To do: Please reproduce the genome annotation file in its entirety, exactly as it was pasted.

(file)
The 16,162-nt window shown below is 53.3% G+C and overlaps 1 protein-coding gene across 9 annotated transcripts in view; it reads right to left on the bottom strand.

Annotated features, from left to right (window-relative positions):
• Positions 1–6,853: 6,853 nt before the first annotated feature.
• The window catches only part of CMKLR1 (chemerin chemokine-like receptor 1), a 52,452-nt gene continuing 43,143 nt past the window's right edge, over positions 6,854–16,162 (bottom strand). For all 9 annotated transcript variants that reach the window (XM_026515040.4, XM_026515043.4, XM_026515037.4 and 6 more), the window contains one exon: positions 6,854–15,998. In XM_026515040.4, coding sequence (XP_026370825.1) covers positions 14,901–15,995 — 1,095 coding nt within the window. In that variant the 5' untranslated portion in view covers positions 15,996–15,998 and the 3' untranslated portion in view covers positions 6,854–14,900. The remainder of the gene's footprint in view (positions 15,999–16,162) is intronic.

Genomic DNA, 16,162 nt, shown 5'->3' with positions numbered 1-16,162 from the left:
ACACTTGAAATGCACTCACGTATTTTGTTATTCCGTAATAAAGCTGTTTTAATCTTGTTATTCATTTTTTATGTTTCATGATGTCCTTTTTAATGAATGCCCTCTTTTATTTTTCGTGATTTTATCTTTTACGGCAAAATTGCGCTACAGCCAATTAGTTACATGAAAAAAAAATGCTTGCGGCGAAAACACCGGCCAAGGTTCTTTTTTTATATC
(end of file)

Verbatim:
The 16,162-nt window shown below is 53.3% G+C and overlaps 1 protein-coding gene across 9 annotated transcripts in view; it reads right to left on the bottom strand.

Annotated features, from left to right (window-relative positions):
• Positions 1–6,853: 6,853 nt before the first annotated feature.
• The window catches only part of CMKLR1 (chemerin chemokine-like receptor 1), a 52,452-nt gene continuing 43,143 nt past the window's right edge, over positions 6,854–16,162 (bottom strand). For all 9 annotated transcript variants that reach the window (XM_026515040.4, XM_026515043.4, XM_026515037.4 and 6 more), the window contains one exon: positions 6,854–15,998. In XM_026515040.4, coding sequence (XP_026370825.1) covers positions 14,901–15,995 — 1,095 coding nt within the window. In that variant the 5' untranslated portion in view covers positions 15,996–15,998 and the 3' untranslated portion in view covers positions 6,854–14,900. The remainder of the gene's footprint in view (positions 15,999–16,162) is intronic.

Genomic DNA, 16,162 nt, shown 5'->3' with positions numbered 1-16,162 from the left:
ACACTTGAAATGCACTCACGTATTTTGTTATTCCGTAATAAAGCTGTTTTAATCTTGTTATTCATTTTTTATGTTTCATGATGTCCTTTTTAATGAATGCCCTCTTTTATTTTTCGTGATTTTATCTTTTACGGCAAAATTGCGCTACAGCCAATTAGTTACATGAAAAAAAAATGCTTGCGGCGAAAACACCGGCCAAGGTTCTTTTTTTATATC